For hazards that have a threshold below which there is no appreciable risk, a toxicological point of departure (POD) is identified as the basis for derivation of reference values for risk assessment. The POD may be defined as the NOAEL in the toxicology study identified as appropriate for use in risk assessment. However, if a NOAEL cannot be determined, the LOAEL or a Benchmark Dose (BMD) approach is sometimes used for risk assessment. Uncertainty/safety factors (UFs) are used in conjunction with the POD to take into account uncertainties inherent in the extrapolation from laboratory animal data to humans and in the variations in sensitivity among members of the human population as well as other unknowns. Safety is assessed for acute and chronic dietary risks by comparing aggregate food and water exposure to the pesticide to the acute population adjusted dose (aPAD) and chronic population adjusted dose (cPAD). The aPAD and cPAD are calculated by dividing the POD by all applicable UFs. Aggregate short-term, intermediate-term, and chronic-term risks are evaluated by comparing food, water, and residential exposure to the POD to ensure that the margin of exposure (MOE) called for by the product of all applicable UFs is not exceeded. This latter value is referred to as the Level of Concern (LOC).
For non-threshold risks, the Agency assumes that any amount of exposure will lead to some degree of risk. Thus, the Agency estimates risk in terms of the probability of an occurrence of the adverse effect greater than that expected in a lifetime. For more information on the general principles EPA uses in risk characterization and a complete description of the risk assessment process, see http://www.epa.gov/pesticides/factsheets/riskassess.htm.
A summary of the toxicological endpoints for sethoxydim used for human risk assessment can be found at http://www.regulations.gov in the document Sethoxydim: Amended human health risk assessment to support uses on the Rapeseed Crop Subgroup 20A at page 10 in docket ID number EPA-HQ-OPP-2007-0893.
C. Exposure Assessment
1. Dietary exposure from food and feed uses. In evaluating dietary exposure to sethoxydim, EPA considered exposure under the petitioned-for tolerances as well as all existing sethoxydim tolerances in 40 CFR 180.412. EPA assessed dietary exposures from sethoxydim in food as follows:
i. Acute exposure. Quantitative acute dietary exposure and risk assessments are performed for a food-use pesticide if a toxicological study has indicated the possibility of an effect of concern occurring as a result of a 1-day or single exposure.
In estimating acute dietary exposure, EPA used food consumption information from the United States Department of Agriculture (USDA) 1994-1996 and 1998 Nationwide Continuing Surveys of Food Intake by Individuals (CSFII). As to residue levels in food, EPA assumed that 100 percent of all crops with existing or pending tolerances are treated with sethoxydim and contain tolerance-level residues.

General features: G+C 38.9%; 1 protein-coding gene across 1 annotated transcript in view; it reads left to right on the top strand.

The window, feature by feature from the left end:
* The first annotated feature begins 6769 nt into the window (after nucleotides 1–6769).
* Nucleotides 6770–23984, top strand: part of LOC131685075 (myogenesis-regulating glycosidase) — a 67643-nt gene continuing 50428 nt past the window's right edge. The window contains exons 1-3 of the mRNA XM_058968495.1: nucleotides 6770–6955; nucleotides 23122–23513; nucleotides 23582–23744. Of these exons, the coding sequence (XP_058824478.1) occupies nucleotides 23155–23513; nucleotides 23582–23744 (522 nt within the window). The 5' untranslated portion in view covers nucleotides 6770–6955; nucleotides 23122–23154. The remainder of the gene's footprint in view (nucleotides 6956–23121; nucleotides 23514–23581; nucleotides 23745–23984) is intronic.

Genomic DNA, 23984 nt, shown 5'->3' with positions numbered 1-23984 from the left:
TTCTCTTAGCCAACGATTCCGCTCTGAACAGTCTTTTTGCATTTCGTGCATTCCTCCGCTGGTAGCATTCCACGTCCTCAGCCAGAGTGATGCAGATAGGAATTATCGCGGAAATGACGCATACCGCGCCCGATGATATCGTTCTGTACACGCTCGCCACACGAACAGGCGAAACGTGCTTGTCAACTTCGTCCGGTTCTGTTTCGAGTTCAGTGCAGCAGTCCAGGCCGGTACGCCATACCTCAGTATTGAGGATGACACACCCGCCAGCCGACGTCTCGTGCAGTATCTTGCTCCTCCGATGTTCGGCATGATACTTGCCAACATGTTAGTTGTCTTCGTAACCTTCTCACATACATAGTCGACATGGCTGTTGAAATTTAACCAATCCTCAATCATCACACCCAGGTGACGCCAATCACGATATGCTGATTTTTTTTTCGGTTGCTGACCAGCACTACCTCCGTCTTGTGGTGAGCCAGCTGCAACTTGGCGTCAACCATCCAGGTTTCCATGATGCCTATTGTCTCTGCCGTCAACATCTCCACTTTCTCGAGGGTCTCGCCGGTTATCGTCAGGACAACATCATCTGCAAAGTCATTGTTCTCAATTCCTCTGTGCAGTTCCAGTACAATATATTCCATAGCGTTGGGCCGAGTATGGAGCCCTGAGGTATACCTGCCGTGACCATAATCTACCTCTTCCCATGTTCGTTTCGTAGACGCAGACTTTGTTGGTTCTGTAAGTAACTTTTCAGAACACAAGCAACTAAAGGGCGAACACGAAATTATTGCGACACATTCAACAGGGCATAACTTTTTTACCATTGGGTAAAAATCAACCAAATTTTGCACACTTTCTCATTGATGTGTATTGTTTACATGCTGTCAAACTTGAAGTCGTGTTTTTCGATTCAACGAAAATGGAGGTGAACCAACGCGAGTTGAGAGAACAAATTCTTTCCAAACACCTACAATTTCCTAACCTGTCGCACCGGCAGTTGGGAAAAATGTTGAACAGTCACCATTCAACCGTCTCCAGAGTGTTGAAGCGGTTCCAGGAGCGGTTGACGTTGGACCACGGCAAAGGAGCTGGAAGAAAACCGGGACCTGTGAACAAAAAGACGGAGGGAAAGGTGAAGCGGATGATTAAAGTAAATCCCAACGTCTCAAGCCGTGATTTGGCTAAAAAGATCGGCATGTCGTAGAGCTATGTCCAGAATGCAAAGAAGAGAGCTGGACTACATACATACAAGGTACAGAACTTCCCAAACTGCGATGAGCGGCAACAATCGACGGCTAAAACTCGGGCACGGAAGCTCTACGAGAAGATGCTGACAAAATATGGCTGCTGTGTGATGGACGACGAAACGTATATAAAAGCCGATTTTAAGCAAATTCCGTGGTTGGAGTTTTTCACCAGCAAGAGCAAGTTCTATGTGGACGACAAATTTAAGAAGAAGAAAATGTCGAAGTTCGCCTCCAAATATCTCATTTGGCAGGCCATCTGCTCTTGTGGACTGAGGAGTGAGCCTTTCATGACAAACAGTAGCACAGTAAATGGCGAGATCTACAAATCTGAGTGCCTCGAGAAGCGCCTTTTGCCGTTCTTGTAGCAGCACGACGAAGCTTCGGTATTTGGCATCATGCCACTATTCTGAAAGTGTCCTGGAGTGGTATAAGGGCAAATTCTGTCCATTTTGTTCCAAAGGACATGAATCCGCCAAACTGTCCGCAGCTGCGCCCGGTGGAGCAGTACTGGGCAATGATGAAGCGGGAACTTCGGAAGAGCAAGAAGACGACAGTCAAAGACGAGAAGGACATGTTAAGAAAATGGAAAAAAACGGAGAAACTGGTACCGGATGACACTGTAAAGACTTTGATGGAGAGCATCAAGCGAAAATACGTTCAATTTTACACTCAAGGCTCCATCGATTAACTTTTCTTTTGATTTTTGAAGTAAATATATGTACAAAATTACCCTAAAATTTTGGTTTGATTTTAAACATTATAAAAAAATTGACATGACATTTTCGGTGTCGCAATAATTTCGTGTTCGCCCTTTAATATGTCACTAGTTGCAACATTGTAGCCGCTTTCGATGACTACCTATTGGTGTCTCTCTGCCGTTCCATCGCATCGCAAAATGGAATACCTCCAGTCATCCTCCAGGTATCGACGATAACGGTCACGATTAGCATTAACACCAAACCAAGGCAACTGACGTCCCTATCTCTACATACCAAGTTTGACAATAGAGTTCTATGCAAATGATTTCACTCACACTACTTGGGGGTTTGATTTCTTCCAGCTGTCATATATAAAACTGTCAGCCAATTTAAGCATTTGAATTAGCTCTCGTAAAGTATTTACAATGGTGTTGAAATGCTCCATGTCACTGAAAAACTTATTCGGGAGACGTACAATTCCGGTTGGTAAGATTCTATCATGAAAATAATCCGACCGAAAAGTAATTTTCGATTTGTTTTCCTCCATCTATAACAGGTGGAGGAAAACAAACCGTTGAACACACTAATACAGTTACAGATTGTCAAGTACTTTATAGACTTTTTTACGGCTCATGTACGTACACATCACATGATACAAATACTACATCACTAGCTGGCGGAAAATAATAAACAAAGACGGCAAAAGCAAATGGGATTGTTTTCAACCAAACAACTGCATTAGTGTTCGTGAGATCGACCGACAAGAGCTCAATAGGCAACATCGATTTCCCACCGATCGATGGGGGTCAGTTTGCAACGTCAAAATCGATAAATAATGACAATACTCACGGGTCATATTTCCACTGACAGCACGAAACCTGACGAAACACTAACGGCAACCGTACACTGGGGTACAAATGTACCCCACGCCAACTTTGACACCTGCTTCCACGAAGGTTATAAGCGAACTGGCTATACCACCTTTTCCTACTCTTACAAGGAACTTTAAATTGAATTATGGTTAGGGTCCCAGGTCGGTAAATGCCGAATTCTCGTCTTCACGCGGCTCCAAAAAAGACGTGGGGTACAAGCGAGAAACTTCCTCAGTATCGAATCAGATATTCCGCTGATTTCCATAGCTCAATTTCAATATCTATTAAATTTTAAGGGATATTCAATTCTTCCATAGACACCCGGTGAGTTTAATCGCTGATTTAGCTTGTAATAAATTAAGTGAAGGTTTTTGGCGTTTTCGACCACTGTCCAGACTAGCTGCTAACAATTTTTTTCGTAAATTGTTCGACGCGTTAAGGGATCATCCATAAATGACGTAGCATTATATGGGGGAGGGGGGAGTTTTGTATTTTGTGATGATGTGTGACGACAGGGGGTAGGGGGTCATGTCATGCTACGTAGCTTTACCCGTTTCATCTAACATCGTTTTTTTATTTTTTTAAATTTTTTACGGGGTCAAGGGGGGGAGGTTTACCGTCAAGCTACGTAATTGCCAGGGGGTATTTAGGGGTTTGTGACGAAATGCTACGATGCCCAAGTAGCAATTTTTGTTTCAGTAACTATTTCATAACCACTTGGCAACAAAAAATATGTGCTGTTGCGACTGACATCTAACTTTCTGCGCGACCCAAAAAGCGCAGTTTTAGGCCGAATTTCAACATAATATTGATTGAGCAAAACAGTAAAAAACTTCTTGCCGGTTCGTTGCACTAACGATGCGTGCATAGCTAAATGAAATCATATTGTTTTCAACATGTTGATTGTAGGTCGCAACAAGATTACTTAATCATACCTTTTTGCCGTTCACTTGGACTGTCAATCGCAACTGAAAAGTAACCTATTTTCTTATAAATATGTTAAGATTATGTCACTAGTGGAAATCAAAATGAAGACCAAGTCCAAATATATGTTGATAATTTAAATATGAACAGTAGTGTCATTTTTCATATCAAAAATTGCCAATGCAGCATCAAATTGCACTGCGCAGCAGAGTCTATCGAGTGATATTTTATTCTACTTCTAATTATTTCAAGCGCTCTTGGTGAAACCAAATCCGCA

ii. Chronic exposure. In conducting the chronic dietary exposure assessment EPA used the food consumption data from the USDA 1994-1996 and 1998 CSFII. As to residue levels in food, EPA assumed that 100 percent of all crops with existing or pending tolerances are treated with sethoxydim and contain tolerance-level residues.
iii. Cancer. Based on the results of carcinogenicity studies in rats and mice, EPA classified sethoxydim as “not likely to be carcinogenic to humans”; therefore, an exposure assessment for evaluating cancer risk is not needed for this chemical.
iv. Anticipated residue and percent crop treated (PCT) information. EPA did not use anticipated residue or PCT information in the dietary assessment for sethoxydim. Tolerance level residues and 100 PCT were assumed for all food commodities.
2. Dietary exposure from drinking water. The Agency used screening level water exposure models in the dietary exposure analysis and risk assessment for sethoxydim in drinking water. These simulation models take into account data on the physical, chemical, and fate/transport characteristics of sethoxydim. Further information regarding EPA drinking water models used in pesticide exposure assessment can be found at http://www.epa.gov/oppefed1/models/water/index.htm.
Based on the First Index Reservoir Screening Tool (FIRST) and Screening Concentration in Ground Water (SCI-GROW) models, the estimated drinking water concentrations (EDWCs) of sethoxydim for acute exposures are estimated to be 130 parts per billion (ppb) for surface water and 1.5 ppb for ground water; and for chronic exposures for non-cancer assessments are estimated to be 16 ppb for surface water and 1.5 ppb for ground water.
Modeled estimates of drinking water concentrations were directly entered into the dietary exposure model. For acute dietary risk assessment, the water concentration value of 130 ppb was used to assess the contribution to drinking water. For chronic dietary risk assessment, the water concentration of value 16 ppb was used to assess the contribution to drinking water.
3. From non-dietary exposure. The term “residential exposure” is used in this document to refer to non-occupational, non-dietary exposure (e.g., for lawn and garden pest control, indoor pest control, termiticides, and flea and tick control on pets).
Sethoxydim is currently registered for the following uses that could result in residential exposures: Ornamentals and flowering plants, recreational areas, and buildings/structures (outdoor). EPA assessed residential handler and Start Printed Page 39259postapplication exposures using the following assumptions: